1- If there are suspicions that an individual is being abused, or if an individual alleges that they have been abused then I would report this to my immediate line manager and use the whistle blowing technique if appropriate. Some ways to ensure that evidence is preserved can include using plastic bags to hold evidence if there is a likelihood that it may be contaminated, not entering the zone where the crime/abuse has taken place, advising the service user not to wash, gaining original copies of any CCTV tapes that may be available. 2.

2- Stay calm and listen to them, Take what you are being told seriously, Be aware that medical evidence might be needed, Offer them support to help them to stop the abuse happening, make a written note of what you have been told and contact social services or the police Depends on the age of the individual, if it is an adult call the local police if a minor call CPS If someone tells you they are a victim of abuse, take what they seriously, stay calm, and listen to them, if possible make a written or recorded account , which should be dated and signed, you should also make them aware that medical evidence might be required, offer them help and support to stop the abuse from continuing, and then contact either the police or social services. 2. 3- The most common type of evidence available to the investigator is statements made by the victim, witness(es), alleged perpetrator, and collateral(s).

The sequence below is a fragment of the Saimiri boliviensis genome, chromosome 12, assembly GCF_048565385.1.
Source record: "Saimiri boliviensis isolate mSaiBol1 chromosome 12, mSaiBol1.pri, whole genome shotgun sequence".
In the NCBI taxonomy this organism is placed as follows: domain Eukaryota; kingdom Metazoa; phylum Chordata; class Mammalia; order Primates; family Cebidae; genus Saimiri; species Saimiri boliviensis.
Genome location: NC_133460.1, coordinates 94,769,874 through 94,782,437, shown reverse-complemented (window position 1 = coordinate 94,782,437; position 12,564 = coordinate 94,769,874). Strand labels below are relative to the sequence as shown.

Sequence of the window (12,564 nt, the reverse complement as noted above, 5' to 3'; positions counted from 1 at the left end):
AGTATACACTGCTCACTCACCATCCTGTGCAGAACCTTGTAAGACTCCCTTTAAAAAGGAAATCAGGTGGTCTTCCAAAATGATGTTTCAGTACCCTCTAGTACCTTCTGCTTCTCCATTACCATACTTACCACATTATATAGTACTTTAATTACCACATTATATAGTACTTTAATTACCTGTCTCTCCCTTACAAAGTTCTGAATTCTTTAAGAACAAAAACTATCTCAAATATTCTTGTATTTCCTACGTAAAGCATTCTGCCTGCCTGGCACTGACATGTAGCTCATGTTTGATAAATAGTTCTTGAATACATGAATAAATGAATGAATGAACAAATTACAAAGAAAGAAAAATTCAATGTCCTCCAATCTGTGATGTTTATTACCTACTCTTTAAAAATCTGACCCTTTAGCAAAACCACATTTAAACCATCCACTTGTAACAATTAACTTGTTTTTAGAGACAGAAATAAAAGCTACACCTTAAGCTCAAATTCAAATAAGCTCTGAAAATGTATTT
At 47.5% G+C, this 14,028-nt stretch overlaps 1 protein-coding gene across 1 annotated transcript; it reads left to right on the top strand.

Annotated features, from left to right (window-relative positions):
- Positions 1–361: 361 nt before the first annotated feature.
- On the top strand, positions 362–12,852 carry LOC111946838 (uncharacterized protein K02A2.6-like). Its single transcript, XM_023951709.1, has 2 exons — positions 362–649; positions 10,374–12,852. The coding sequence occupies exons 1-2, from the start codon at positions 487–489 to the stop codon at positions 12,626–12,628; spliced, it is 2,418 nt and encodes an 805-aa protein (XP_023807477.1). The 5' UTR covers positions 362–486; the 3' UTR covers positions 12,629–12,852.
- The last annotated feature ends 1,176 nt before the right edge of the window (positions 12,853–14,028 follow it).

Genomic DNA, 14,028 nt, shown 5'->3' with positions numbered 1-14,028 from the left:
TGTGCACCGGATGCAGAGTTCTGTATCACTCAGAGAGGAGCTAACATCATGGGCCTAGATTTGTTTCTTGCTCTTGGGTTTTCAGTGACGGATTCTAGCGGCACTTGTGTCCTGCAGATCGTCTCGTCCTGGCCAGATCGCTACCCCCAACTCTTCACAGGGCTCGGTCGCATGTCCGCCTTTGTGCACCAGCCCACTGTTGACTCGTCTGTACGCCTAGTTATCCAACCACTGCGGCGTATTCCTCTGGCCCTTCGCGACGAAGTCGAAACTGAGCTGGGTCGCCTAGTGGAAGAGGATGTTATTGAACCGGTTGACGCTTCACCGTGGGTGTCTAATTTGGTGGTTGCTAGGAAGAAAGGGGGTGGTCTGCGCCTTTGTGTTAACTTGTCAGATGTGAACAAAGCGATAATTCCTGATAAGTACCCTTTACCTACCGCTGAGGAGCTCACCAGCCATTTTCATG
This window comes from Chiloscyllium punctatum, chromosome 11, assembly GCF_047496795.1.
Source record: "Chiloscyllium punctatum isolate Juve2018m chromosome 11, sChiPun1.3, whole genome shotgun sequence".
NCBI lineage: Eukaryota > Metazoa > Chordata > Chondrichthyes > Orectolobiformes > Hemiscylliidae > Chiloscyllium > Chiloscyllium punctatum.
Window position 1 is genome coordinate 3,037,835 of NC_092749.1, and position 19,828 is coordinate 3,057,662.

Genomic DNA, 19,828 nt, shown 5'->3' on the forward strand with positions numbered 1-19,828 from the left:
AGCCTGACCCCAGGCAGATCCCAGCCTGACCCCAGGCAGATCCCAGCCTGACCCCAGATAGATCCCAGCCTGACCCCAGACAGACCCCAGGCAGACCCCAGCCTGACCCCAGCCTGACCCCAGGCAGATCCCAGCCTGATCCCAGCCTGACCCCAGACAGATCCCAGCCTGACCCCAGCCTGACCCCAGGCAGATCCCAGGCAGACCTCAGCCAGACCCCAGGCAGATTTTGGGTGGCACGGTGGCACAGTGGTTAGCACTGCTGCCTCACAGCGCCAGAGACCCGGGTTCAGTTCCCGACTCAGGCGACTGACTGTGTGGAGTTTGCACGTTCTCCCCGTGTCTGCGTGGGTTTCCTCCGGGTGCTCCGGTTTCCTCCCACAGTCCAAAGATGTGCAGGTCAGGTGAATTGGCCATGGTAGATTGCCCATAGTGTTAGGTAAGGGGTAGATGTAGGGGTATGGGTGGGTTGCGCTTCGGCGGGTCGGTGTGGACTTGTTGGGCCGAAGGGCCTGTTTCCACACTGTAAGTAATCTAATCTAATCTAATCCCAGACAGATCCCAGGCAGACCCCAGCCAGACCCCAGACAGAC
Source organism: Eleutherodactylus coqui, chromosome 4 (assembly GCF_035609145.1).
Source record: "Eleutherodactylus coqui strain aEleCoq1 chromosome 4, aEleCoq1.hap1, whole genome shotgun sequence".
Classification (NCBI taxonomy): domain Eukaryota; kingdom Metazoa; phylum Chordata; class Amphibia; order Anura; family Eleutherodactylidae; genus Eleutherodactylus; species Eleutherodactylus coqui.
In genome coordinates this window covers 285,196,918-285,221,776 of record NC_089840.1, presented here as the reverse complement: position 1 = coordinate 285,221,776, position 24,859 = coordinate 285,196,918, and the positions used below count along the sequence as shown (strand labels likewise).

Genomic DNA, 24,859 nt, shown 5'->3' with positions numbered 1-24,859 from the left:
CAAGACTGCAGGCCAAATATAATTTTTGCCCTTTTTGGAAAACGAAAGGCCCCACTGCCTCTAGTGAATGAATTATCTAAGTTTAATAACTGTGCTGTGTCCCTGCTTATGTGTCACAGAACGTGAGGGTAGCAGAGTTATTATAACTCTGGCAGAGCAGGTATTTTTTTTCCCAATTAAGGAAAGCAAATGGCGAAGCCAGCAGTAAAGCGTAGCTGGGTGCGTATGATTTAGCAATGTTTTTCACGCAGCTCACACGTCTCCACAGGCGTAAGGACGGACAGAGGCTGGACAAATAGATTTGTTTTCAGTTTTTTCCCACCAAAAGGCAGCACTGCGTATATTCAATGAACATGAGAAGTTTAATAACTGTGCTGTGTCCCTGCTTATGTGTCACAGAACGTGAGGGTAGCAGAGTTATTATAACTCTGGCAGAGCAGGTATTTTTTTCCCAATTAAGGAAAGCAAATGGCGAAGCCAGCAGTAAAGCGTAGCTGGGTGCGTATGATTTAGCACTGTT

Statements may be collected and documented by one or more of the following methods: * A personal face-to-face interview which is recorded in a factual summarization on the CPS-1; * An audio tape recording of the interview. The tape should be preserved and may be either transcribed or summarized on the CPS-1 and filed in the case record; * An audio-visual taped recording of the interview. The tape should be preserved and may be either transcribed and placed in the investigation section of the case record or factually summarized on the CPS-1; * A written signed statement as provided by the witness. Such statements should be filed in the investigation section of the case record. Taped and written statements are particularly important as evidence in judicial proceedings where the witness attempts to recant an earlier statement made to the investigator.